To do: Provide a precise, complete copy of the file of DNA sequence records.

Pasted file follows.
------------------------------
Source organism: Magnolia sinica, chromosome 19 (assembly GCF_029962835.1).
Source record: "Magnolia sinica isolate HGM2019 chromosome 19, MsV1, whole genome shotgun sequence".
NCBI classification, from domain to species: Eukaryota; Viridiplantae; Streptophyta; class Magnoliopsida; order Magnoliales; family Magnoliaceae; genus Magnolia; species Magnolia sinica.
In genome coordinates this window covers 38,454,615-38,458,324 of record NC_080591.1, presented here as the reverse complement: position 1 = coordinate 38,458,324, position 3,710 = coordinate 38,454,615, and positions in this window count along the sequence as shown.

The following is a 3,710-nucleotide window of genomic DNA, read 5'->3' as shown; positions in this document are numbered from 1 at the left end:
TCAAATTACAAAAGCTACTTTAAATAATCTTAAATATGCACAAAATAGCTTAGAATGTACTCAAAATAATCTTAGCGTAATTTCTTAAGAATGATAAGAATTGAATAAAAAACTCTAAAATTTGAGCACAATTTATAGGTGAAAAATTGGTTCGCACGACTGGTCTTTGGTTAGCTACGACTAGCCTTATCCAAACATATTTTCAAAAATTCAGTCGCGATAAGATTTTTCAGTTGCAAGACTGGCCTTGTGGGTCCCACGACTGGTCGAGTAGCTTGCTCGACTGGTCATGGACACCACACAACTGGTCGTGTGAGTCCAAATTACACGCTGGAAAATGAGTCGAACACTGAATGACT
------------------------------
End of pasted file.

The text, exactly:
Source organism: Magnolia sinica, chromosome 19 (assembly GCF_029962835.1).
Source record: "Magnolia sinica isolate HGM2019 chromosome 19, MsV1, whole genome shotgun sequence".
NCBI classification, from domain to species: Eukaryota; Viridiplantae; Streptophyta; class Magnoliopsida; order Magnoliales; family Magnoliaceae; genus Magnolia; species Magnolia sinica.
In genome coordinates this window covers 38,454,615-38,458,324 of record NC_080591.1, presented here as the reverse complement: position 1 = coordinate 38,458,324, position 3,710 = coordinate 38,454,615, and positions in this window count along the sequence as shown.

The following is a 3,710-nucleotide window of genomic DNA, read 5'->3' as shown; positions in this document are numbered from 1 at the left end:
TCAAATTACAAAAGCTACTTTAAATAATCTTAAATATGCACAAAATAGCTTAGAATGTACTCAAAATAATCTTAGCGTAATTTCTTAAGAATGATAAGAATTGAATAAAAAACTCTAAAATTTGAGCACAATTTATAGGTGAAAAATTGGTTCGCACGACTGGTCTTTGGTTAGCTACGACTAGCCTTATCCAAACATATTTTCAAAAATTCAGTCGCGATAAGATTTTTCAGTTGCAAGACTGGCCTTGTGGGTCCCACGACTGGTCGAGTAGCTTGCTCGACTGGTCATGGACACCACACAACTGGTCGTGTGAGTCCAAATTACACGCTGGAAAATGAGTCGAACACTGAATGACT